yes, stink eye is right. hang in there. you will find more hospitable people & sites to connect with. unfortunately, as is the case with much that happens online, i notice that immaturity & insecurity draw lots of attention in the commentboxes, and the sniping energy just proliferates from there. it seems incredibly backwards to me, but often the most productive, thoughtful, generous, and wise posts on poetry blogs go uncommented on, either b/c readers are rendered speechless from contemplative admiration or b/c positive energy does not inspire many poets to post comments. i think it's weird: if an arrogant, sniping, controversial post can garner 100+ comments, why can't a thoughtful intelligent post get 100+ comments from people going "groovy," "i love it," "this is great," etc.

in short, i think your wtf reaction is a very healthy one.

your reading list is great! i don't know rebecca louden, will have to check her out. dies blew my mind when i read it this past winter. it's not like i agree with all of vanessa place's assertions that she makes in blog comments & essays, but i really dig her writing, she does amazing things with language. one of my upcoming projects is to immerse myself in more titles from les figues press, which she co-founded & runs. this is how i've been finding new blogs/writers, by following connections one at a time. and the les figues blog is how i landed at kate zambreno's site to begin with!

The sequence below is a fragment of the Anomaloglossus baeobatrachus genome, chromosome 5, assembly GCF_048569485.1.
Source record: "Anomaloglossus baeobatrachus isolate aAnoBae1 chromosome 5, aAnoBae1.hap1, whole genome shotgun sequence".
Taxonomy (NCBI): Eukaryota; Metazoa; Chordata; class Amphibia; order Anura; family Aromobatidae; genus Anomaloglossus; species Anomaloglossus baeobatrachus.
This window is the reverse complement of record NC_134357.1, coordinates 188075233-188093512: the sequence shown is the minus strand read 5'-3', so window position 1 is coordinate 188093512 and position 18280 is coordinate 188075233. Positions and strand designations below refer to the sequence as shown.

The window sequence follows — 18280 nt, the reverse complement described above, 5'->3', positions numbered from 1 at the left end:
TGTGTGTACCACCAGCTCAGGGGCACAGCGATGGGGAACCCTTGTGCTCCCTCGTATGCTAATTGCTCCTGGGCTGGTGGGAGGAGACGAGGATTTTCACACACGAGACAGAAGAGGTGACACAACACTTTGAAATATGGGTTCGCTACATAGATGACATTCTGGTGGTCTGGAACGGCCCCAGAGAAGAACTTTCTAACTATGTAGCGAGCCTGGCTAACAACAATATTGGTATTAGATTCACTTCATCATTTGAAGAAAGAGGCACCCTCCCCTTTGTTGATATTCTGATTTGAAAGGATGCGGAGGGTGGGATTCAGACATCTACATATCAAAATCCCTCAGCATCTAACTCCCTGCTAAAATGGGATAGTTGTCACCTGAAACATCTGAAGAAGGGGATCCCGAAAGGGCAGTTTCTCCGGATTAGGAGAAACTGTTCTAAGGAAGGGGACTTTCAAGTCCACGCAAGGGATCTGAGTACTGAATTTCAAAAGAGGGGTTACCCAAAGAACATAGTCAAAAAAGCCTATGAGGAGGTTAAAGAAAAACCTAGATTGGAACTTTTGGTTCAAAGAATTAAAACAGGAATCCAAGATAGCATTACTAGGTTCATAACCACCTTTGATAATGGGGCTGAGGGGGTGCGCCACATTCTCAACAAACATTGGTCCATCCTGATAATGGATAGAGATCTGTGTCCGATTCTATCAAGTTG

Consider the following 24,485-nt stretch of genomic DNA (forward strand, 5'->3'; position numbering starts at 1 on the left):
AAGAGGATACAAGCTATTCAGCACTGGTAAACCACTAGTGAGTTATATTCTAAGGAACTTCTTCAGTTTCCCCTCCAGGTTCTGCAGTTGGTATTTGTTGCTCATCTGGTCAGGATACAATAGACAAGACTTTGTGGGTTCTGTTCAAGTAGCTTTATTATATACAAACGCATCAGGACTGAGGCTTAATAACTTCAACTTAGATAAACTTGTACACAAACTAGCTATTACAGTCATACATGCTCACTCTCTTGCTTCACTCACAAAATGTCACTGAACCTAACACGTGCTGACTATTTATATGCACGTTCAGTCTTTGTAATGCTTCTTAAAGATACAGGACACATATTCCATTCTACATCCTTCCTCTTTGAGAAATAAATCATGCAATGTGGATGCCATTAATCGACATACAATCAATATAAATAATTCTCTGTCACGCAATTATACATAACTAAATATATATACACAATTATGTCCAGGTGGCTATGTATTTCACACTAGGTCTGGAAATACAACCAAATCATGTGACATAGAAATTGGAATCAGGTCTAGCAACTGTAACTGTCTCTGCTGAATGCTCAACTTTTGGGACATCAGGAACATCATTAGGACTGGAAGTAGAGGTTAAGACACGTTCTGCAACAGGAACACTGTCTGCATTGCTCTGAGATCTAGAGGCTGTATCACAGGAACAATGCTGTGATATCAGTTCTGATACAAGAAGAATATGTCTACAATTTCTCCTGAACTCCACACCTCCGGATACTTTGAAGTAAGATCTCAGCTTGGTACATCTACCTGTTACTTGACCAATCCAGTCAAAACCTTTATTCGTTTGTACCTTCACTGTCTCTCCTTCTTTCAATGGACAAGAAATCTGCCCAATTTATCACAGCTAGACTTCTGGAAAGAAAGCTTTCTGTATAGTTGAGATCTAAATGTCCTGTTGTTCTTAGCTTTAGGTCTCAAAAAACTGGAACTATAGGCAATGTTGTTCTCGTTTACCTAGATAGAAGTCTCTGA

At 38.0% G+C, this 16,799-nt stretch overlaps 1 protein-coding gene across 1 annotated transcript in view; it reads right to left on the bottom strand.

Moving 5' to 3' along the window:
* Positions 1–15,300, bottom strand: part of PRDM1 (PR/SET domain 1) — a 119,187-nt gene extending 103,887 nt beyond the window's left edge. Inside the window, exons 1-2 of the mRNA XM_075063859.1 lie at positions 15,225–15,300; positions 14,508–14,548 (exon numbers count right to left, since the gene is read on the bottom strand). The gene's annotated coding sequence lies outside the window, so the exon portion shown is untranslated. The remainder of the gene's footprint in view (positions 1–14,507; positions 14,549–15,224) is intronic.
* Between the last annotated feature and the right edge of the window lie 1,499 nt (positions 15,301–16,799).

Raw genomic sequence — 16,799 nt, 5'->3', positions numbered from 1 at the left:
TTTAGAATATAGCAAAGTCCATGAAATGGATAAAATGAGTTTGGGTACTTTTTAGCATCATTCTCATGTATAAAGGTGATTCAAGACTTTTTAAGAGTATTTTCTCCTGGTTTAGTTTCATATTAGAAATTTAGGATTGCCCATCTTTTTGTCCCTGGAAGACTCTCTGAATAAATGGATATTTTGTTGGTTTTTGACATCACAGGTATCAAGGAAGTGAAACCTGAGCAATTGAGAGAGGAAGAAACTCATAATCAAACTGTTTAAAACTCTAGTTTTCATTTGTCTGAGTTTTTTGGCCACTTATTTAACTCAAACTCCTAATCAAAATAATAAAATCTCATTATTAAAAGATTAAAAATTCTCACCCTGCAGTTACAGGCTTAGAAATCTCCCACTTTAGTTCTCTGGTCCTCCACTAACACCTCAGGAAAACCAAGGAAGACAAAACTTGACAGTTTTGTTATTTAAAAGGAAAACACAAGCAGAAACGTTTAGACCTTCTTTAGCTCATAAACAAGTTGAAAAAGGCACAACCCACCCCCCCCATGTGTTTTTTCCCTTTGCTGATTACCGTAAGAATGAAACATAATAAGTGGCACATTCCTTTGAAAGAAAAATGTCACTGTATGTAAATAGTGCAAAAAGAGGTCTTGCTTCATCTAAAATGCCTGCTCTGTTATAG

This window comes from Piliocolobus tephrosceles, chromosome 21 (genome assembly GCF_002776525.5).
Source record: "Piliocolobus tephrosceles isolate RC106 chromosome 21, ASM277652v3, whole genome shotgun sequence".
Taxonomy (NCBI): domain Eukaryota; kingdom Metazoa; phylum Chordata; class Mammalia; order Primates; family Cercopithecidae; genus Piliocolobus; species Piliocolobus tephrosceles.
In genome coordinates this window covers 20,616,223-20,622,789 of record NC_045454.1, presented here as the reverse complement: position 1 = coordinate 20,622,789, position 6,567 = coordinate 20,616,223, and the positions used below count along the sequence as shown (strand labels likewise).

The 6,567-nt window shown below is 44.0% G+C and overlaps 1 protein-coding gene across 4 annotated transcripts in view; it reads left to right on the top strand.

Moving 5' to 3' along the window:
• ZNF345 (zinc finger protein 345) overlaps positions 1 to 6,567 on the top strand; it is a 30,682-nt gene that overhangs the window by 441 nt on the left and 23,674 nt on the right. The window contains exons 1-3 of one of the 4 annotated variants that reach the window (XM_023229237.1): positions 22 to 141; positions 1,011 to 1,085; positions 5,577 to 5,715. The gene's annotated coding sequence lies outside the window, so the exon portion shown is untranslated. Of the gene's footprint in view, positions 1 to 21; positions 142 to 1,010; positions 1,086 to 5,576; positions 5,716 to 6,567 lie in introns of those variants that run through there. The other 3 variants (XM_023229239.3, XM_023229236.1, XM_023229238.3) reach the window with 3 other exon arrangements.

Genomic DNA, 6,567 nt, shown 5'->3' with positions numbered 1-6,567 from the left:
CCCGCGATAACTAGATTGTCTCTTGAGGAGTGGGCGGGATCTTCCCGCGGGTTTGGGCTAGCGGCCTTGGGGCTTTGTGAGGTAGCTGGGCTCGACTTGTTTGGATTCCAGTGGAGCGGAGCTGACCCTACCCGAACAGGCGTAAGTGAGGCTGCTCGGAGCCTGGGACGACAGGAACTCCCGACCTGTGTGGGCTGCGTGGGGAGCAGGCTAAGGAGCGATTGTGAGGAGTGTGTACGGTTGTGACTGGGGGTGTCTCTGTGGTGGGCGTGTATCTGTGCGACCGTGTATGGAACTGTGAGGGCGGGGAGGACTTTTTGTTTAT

you might like looking through the archives of the delirious hem group blog. the few commentbox discussions i've read there have been really interesting & hospitable to women in particular. commenters are intelligent and respectful of each other. there's some overlap in what goes on at delirious hem and the stuff that kate is interested in. and i like browsing through the archives of lemon hound b/c sina queryas is v. good at gathering all sorts of guest perspectives from different disciplines--poetic, critical, & visual artist. she def. has a particular sphere of interests but within the context of that sphere she gathers a diversity of perspectives.